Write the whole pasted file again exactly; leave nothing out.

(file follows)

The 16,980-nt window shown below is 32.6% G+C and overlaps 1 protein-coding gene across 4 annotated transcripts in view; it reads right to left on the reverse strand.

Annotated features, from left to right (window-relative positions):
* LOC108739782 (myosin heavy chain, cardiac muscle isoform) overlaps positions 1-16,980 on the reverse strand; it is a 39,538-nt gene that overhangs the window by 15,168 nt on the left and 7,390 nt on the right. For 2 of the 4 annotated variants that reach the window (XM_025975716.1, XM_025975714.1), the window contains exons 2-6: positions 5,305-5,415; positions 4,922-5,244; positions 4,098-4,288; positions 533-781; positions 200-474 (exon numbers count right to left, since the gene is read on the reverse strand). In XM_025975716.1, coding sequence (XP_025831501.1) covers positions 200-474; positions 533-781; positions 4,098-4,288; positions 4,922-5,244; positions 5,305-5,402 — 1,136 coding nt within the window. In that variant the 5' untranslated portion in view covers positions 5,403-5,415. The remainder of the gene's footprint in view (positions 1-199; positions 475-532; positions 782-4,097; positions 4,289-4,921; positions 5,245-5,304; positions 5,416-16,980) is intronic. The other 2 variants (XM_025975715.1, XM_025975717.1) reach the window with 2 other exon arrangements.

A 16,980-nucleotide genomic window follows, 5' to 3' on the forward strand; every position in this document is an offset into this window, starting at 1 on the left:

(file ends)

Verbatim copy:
The 16,980-nt window shown below is 32.6% G+C and overlaps 1 protein-coding gene across 4 annotated transcripts in view; it reads right to left on the reverse strand.

Annotated features, from left to right (window-relative positions):
* LOC108739782 (myosin heavy chain, cardiac muscle isoform) overlaps positions 1-16,980 on the reverse strand; it is a 39,538-nt gene that overhangs the window by 15,168 nt on the left and 7,390 nt on the right. For 2 of the 4 annotated variants that reach the window (XM_025975716.1, XM_025975714.1), the window contains exons 2-6: positions 5,305-5,415; positions 4,922-5,244; positions 4,098-4,288; positions 533-781; positions 200-474 (exon numbers count right to left, since the gene is read on the reverse strand). In XM_025975716.1, coding sequence (XP_025831501.1) covers positions 200-474; positions 533-781; positions 4,098-4,288; positions 4,922-5,244; positions 5,305-5,402 — 1,136 coding nt within the window. In that variant the 5' untranslated portion in view covers positions 5,403-5,415. The remainder of the gene's footprint in view (positions 1-199; positions 475-532; positions 782-4,097; positions 4,289-4,921; positions 5,245-5,304; positions 5,416-16,980) is intronic. The other 2 variants (XM_025975715.1, XM_025975717.1) reach the window with 2 other exon arrangements.

A 16,980-nucleotide genomic window follows, 5' to 3' on the forward strand; every position in this document is an offset into this window, starting at 1 on the left: